Timesheets have long been touted as the go-to method for teams and businesses to track their time. And it’s your timesheet process and culture that can determine whether they help or hinder your team.
But let’s be honest here. Timesheets have a bad rep.
Standard practices around timesheets can be tedious, repetitive, and scrutinous.
But here’s the thing:
The problem isn’t with the timesheets.
It’s with how they’re implemented.
In this guide, you will learn what a timesheet should include, the different types available to you and whether or not they are still effective today.
Let’s dive in!
What is a timesheet?
Timesheets are fillable forms that record the time your team members take to complete their work. That could be hours in a day or billable hours as part of a task within a project.
Timesheets are a massive part of tracking the budget spent for a project and billable hours charged to clients. Having clear and accurate timesheets is invaluable for anyone providing services.
Time is money, baby. 💰
What should a timesheet include?
For accurate time tracking, your timesheet should include typically include the following elements:
- Employee’s name
- Pay period
- Date worked
- Day worked
- Hours worked (including regular and overtime)
- Billable or non-billable
- Total work week hours
With traditional timesheet frameworks, users have to enter all the information manually and calculate the time they’ve spent on tasks.
Here’s an example of a weekly timesheet:
Timesheets can also be project specific. And they may look similar to this:
The types of timesheets
Based on what period you want to record, these are the main timesheets you might use:
|1. Project-focused||Tracks how much time you spent on each activity within a project|
|2. Daily||Ideal for tracking how employees spend their time day-to-day to spot trends and fluctuations and have a precise picture of your progress|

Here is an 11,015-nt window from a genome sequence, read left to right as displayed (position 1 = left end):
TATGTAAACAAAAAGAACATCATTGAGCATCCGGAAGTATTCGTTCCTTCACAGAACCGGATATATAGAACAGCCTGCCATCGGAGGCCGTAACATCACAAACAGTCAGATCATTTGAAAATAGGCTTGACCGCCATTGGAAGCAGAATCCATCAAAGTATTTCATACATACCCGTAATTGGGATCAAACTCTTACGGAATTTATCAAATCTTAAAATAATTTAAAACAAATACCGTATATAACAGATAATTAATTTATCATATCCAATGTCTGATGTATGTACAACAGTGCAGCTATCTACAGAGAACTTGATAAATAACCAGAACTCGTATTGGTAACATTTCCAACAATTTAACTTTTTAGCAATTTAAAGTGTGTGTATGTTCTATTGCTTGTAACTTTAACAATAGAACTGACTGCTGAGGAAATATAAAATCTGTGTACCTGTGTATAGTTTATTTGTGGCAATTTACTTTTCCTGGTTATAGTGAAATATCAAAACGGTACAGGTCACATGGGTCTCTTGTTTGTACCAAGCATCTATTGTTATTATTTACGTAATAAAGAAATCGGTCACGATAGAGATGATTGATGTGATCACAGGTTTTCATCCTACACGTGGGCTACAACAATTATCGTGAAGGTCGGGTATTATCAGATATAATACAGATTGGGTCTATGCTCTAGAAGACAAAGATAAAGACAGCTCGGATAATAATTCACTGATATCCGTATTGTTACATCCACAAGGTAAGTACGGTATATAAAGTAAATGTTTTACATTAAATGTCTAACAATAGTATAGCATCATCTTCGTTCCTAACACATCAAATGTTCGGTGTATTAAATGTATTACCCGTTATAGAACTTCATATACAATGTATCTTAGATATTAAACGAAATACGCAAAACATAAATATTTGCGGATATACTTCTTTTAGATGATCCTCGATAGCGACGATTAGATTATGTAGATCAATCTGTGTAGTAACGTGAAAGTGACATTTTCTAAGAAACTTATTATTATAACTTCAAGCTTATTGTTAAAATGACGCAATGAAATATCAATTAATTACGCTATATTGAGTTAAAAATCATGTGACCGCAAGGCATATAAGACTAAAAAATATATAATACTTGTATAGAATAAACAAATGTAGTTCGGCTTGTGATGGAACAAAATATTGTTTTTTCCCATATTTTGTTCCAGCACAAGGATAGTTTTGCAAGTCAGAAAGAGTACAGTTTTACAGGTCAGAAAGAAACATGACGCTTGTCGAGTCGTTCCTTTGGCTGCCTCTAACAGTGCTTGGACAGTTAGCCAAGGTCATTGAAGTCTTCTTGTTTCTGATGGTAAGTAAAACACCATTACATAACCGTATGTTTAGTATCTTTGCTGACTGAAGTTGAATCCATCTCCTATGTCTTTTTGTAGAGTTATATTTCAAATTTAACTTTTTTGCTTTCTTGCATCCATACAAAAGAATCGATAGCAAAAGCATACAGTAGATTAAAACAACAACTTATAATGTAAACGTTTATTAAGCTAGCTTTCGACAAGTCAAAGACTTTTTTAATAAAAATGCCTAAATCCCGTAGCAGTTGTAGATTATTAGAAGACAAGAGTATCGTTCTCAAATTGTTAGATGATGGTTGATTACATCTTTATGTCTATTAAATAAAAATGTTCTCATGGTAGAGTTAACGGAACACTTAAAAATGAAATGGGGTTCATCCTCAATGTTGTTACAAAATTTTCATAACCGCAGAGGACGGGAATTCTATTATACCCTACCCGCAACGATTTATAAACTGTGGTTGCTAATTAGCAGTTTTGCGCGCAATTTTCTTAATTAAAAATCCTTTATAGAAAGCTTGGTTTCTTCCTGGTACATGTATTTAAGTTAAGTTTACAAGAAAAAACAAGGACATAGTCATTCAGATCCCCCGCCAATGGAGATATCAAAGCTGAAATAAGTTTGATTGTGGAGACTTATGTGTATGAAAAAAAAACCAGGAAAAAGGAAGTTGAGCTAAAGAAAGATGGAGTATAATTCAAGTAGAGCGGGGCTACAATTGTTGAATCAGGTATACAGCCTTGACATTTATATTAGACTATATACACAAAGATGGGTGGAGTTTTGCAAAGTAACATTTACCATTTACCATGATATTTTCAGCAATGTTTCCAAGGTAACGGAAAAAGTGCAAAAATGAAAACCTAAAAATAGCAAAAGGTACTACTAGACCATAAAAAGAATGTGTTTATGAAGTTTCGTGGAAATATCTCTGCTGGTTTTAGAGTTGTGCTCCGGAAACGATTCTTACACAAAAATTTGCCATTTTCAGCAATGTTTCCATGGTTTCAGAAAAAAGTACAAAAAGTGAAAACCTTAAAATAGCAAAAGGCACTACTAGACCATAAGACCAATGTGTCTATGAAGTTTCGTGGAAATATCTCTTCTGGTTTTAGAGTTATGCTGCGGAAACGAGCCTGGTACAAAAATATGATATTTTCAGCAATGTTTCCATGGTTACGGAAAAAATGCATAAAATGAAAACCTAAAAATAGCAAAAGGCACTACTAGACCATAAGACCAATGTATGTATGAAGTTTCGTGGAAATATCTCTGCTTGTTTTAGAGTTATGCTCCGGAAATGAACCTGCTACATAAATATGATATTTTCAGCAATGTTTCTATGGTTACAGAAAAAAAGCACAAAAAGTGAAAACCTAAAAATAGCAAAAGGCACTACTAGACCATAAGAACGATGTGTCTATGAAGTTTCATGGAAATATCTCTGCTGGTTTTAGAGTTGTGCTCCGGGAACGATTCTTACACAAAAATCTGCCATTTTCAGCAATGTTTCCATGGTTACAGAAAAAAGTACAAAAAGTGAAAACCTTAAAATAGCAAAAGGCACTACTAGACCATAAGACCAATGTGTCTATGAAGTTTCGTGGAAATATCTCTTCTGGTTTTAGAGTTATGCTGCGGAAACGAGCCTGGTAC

|3. Weekly||Weekly overview consists of seven days’ worth-of tracking start times, end times, breaks, and overtimes at a glance|
|4. Biweekly||Typically the same as the weekly timesheet, except it covers 14 days|
|5. Monthly||In a monthly timesheet, you can typically input your regular hours, overtime hours, and rate for each day of the month|
Want to get started with tracking your team’s time? Check out our free timesheet templates.
Wondering if there’s a better way?
The next section may help you think twice about going the manual route.
Do timesheets work?
Short answer: sort of.
Long answer: Suppose you’re planning to implement a time tracking system. For it to be effective, it needs to be simple and intuitive enough that your team can quickly adopt it.
Let’s look at some of the main benefits of timesheets and what you can do to take them to the next level.
1. Employee billing and payroll processing
Everyone wants to get paid for their work fairly and on time.
But how can you make payroll an intuitive, streamlined process if not by tracking time?
You’re gonna struggle.
Timesheets make payroll processing a breeze for both parties:
- For your team: they don’t have to jump through hoops to ensure they get compensated for their work.
- For you: you don’t have to make assumptions, do complicated math, and hope you’re not making any mistakes.
But even though we think our timesheet templates are great, we know how difficult it is to get your team to track their time daily. Most leave it until the end of the week or even longer…
But if you’re using Toggl Track, your team has plenty of ways to track their time.
Both help to drastically reduce the inaccuracy of your data–which you will constantly face with manual timesheets.
Once your team is up and running with Toggl Track, you will have access to the data you need for accurate payroll and billing.
Knowledge base: How to track time for a client
You can create shortcuts to your most-used time entries by adding them to the Favorites Bar. This makes it easy to “replay” a task and automatically include all the details you originally entered.
2. Billing clients
Do your clients know what they’re paying for?
Calculating how many hours to charge your clients can be near damn impossible without timesheets to back you up.